Undercover video targets chicken industry

UPDATED: MFA releases hidden footage filmed at two facilities owned by former Chick-fil-A supplier, Koch Foods.

 

Animal rights group, Mercy for Animals (MFA) released another hidden video of animal abuse targeting the chicken industry and American fast food chain Chick-fil-A.

The video, released Nov 19, shows images of workers carelessly grabbing birds, kicking birds and hastily handing the animals during transport and processing.  The surveillance footage was taken at a chicken farm in Puckett, Miss. and processing plant in Chattanooga, TN. Owned by Koch Foods, according to the MFA press release.

After reviewing the video, animal welfare expert Temple Grandin said in statement to MFA dated March 2014, “My overall evaluation of this plant is that it has sloppy practices with no overt animal abuse.”

Tom Super, the National Chicken Council (NCC) vice president of communication, told Feedstuffs that chicken farmers and processors recognize that they have an ethical obligation to make sure that the animals on their farms and at their plants are well cared for.”

Moreover, he added, NCC offer a set of up-to-date animal welfare guidelines -based on science-based recommendation from an academic advisory panel consisting of poultry welfare experts and veterinarians- for the proper treatment and humane care of broilers from hatch to harvest.

NCC members use these guidelines as basis for animal welfare programs along with standards set by companies and customers.  In addition, broiler companies undergo internal animal welfare audits by independent third parties and/or by the U.S. Department of Agriculture.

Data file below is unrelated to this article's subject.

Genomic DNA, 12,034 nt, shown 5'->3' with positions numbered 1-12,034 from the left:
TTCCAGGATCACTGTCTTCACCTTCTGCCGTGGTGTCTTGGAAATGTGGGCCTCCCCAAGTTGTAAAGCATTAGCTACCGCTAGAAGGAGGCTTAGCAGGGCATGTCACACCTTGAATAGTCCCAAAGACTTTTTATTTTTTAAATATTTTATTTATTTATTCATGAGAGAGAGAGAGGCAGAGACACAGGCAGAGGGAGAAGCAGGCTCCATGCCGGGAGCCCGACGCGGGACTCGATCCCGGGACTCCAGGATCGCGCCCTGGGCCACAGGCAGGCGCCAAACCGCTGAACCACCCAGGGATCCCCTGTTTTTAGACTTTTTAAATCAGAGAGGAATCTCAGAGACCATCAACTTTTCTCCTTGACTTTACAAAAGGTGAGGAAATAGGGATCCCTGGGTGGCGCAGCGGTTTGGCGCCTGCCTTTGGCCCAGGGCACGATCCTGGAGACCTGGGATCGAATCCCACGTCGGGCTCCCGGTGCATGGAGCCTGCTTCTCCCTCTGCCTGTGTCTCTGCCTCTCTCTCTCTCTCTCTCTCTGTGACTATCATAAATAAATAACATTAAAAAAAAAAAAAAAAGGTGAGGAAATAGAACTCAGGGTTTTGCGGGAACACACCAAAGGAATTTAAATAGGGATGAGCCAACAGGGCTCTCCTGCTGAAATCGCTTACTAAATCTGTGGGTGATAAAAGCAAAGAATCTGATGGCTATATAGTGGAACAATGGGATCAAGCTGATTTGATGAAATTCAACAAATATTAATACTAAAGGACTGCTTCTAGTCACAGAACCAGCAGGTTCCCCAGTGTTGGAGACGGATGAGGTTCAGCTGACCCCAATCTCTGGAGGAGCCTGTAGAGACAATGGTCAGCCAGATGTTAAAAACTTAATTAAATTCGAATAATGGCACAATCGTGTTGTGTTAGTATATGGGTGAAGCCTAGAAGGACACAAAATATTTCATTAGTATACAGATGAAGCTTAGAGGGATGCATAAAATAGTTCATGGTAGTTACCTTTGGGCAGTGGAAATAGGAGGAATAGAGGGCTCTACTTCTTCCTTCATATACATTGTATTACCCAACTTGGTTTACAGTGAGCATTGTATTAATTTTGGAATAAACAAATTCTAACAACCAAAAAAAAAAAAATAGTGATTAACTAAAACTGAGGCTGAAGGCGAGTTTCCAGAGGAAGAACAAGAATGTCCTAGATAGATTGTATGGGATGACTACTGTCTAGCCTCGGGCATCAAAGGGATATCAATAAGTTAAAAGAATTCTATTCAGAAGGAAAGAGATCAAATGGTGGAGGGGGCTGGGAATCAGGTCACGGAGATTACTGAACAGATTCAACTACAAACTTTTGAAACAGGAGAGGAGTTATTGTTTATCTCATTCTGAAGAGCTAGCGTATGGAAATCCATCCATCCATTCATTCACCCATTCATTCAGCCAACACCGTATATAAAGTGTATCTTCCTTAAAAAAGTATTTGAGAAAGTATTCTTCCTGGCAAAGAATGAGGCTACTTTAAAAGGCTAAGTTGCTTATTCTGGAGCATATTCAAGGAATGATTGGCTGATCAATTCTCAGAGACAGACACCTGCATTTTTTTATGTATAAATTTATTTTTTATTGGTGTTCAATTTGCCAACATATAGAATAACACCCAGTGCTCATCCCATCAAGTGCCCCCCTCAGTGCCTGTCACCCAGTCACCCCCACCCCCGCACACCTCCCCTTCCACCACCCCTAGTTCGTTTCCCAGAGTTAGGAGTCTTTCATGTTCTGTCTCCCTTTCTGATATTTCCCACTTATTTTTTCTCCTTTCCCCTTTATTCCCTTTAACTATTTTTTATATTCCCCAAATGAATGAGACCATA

According to the NCC established animal welfare standards some of the handling techniques illustrated in the video would not be normal industry procedures.

Super explained, “On the farm, our guidelines state that birds must never be lifted, carried or drug by the wing or neck and birds must never be thrown.  NCC and our member companies do not condone, and in fact, denounce, any practices that are not in accord with chicken industry guidelines and best practices.”

However, Carrie Kurlander, Chick-fil-A public relations vice president, explained to Feedstuffs that Chicago-based Koch Foods has not been a supplier of Chick-fil-A since April 2013.

Still, MFA, have recently released a series of animal cruelty undercovered video to promote a vegan lifestyle and demanding food companies like Chick-fil-A to adopt strict animal welfare standards for suppliers.

Kurlander said “As a values-based organization, we strictly partner with suppliers who share in our goal of responsible environmental stewardship, and maintain our values throughout all animal welfare and management practices. We wholly support the humane treatment of all animals and do not condone their mistreatment at any point along the supply chain.”

Koch Foods were unavailable for comment.

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